war crimes in Ukraine

The Tribunal for Putin (T4P) global initiative was set up in response to the all-out war launched by Russia against Ukraine in February 2022.

Human rights in Ukraine – 2007. 17. The right to healthcare



1.  Overview

No reform of the healthcare system took place and it remains in a state of decline. Services are at a low level, the system is not accessible and inefficient with a high level of corruption. For many years financing of medical institutions and services has been clearly inadequate. The situation is particularly critical in rural areas and in small towns.

There is still no legislation clearly setting out patients’ rights. Legislation is contradictory and uncoordinated leaving scope for its non-enforcement. The law, for example, does not properly stipulate such rights of patients as access to their medical records, the right to choose or reject a doctor or medical institution, the right to turn down medical intervention, etc.

There were some changes in legislation however these were in the main aimed at standardizing the norms of the Civil Code with those of other laws. Some amendments were made to the Law “On the fundamental principles of health care legislation in Ukraine”[2] with regard to protection of patients’ rights. These included the addition of a norm on “the right of a patient being treated as an inpatient in a healthcare institution of access to him or her by other medical workers, members of his or her family, guardian, carer, notary or lawyers, as well as of a priest to conduct religious services or rituals”.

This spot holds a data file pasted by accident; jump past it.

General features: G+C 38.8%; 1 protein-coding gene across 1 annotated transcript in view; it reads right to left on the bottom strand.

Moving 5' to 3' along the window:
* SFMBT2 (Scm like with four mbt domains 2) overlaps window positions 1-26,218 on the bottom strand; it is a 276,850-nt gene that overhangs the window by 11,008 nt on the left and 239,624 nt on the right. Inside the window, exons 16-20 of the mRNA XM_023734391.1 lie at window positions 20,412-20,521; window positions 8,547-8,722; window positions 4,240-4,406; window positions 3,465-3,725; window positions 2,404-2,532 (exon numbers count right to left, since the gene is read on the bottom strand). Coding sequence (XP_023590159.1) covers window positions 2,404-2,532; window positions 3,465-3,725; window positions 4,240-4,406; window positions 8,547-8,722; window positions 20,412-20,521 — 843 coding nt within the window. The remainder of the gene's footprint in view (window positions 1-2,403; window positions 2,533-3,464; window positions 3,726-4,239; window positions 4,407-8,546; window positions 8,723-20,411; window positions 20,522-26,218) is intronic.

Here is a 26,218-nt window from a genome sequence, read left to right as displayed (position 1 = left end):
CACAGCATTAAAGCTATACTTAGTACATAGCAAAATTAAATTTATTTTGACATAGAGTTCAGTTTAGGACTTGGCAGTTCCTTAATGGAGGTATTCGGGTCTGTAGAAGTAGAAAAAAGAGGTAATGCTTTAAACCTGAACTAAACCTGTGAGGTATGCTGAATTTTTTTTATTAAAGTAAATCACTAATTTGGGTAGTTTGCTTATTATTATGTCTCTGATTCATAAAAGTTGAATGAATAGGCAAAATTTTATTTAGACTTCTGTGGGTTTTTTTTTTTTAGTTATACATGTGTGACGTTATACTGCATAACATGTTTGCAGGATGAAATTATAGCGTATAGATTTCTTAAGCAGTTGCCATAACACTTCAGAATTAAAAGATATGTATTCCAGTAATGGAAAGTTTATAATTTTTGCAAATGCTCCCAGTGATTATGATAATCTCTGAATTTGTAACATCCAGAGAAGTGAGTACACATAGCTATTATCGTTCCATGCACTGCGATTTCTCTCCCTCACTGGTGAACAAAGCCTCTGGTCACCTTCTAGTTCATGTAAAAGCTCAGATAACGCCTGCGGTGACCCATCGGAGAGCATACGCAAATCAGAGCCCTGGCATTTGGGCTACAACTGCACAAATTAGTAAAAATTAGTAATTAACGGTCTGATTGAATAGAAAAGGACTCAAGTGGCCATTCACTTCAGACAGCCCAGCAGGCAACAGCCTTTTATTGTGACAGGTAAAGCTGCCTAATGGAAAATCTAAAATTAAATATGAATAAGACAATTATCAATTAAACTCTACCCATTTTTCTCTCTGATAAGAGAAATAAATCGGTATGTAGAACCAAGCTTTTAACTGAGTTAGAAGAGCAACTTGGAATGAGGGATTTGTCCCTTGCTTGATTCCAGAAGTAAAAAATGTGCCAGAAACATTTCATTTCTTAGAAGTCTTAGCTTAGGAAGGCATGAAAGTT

Norms were also added to legislation regarding access to medical records as well as on confidentiality of such records. For example, there is now a norm in legislation making it illegal to inform employers about a person having sought medical care, their diagnosis or methods of treatment. UHHRU had previously used administrative court suits to get the subordinate normative acts revoked which had effectively established procedure which notified a person’s workplace of their diagnosis via the system of medical certificates required.[3]

According to figures from human rights organizations, the level of discrimination against people living with HIV/AIDS, groups vulnerable to infection, for example, injecting drug users and sex workers, remains very high. It is seen mainly from the staff of law enforcement agencies, health care institutions and educational institutions.  These are most often norms relating to the requirement for tests to be voluntary, to doctors’ duty to keep information to themselves and confidentiality of medical records and generally the right to privacy. Personnel of law enforcement agencies threaten to prosecute people unless they take a test for HIV and information about positive results of such tests become known not only in health care establishments, but also in kindergartens or schools where the person infected is a child. There have been cases where people have been refused medical care, or its scale has been reduced. All of this contributes to an increase in the stigmatization and marginalization of people living with HIV/AIDS.

Confirmation can be seen in the growing number of cases where the right to medical confidentiality of people living with HIV/AIDS has been infringed, as well as their right to receive information about their diagnosis. We can give several examples. M. who was serving in the military in the Odessa region was not informed during a periodic medical check that she had HIV/AIDS which resulted in her placing the lives of her family and friends in danger. At the same time other people were immediately informed of her diagnosis which led to her dismissal and family problems. N. from Kryvy Rih was also not informed for a long time of his HIV/AIDS diagnosis. He was, furthermore, a blood donor for his wife, and she was found to have HIV/AIDS. Yet for a long time he was not informed of his illness.